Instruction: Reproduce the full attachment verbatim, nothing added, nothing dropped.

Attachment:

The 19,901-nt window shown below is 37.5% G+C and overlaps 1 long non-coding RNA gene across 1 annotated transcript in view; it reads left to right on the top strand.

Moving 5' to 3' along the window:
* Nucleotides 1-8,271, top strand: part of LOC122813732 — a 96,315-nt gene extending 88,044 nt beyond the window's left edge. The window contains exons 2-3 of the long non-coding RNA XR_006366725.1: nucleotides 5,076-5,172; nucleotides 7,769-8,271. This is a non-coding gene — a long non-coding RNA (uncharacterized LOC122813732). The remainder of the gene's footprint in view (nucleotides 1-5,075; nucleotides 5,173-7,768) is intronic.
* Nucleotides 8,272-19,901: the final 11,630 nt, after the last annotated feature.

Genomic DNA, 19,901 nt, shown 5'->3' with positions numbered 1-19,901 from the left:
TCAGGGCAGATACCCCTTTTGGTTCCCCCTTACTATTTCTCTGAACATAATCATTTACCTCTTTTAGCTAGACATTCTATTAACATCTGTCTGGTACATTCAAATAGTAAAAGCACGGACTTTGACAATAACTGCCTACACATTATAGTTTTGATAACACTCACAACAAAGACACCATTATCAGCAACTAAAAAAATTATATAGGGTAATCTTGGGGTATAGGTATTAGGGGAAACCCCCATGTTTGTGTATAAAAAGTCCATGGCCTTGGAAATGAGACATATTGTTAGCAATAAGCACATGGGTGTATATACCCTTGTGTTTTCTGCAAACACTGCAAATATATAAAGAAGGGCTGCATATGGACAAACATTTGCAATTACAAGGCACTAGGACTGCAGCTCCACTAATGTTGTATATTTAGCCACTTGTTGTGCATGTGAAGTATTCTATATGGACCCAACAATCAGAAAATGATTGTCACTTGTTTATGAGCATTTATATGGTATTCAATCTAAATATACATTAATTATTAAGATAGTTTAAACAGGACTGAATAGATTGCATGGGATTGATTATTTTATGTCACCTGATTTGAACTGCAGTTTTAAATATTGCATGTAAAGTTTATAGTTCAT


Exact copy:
The 19,901-nt window shown below is 37.5% G+C and overlaps 1 long non-coding RNA gene across 1 annotated transcript in view; it reads left to right on the top strand.

Moving 5' to 3' along the window:
* Nucleotides 1-8,271, top strand: part of LOC122813732 — a 96,315-nt gene extending 88,044 nt beyond the window's left edge. The window contains exons 2-3 of the long non-coding RNA XR_006366725.1: nucleotides 5,076-5,172; nucleotides 7,769-8,271. This is a non-coding gene — a long non-coding RNA (uncharacterized LOC122813732). The remainder of the gene's footprint in view (nucleotides 1-5,075; nucleotides 5,173-7,768) is intronic.
* Nucleotides 8,272-19,901: the final 11,630 nt, after the last annotated feature.

Genomic DNA, 19,901 nt, shown 5'->3' with positions numbered 1-19,901 from the left:
TCAGGGCAGATACCCCTTTTGGTTCCCCCTTACTATTTCTCTGAACATAATCATTTACCTCTTTTAGCTAGACATTCTATTAACATCTGTCTGGTACATTCAAATAGTAAAAGCACGGACTTTGACAATAACTGCCTACACATTATAGTTTTGATAACACTCACAACAAAGACACCATTATCAGCAACTAAAAAAATTATATAGGGTAATCTTGGGGTATAGGTATTAGGGGAAACCCCCATGTTTGTGTATAAAAAGTCCATGGCCTTGGAAATGAGACATATTGTTAGCAATAAGCACATGGGTGTATATACCCTTGTGTTTTCTGCAAACACTGCAAATATATAAAGAAGGGCTGCATATGGACAAACATTTGCAATTACAAGGCACTAGGACTGCAGCTCCACTAATGTTGTATATTTAGCCACTTGTTGTGCATGTGAAGTATTCTATATGGACCCAACAATCAGAAAATGATTGTCACTTGTTTATGAGCATTTATATGGTATTCAATCTAAATATACATTAATTATTAAGATAGTTTAAACAGGACTGAATAGATTGCATGGGATTGATTATTTTATGTCACCTGATTTGAACTGCAGTTTTAAATATTGCATGTAAAGTTTATAGTTCAT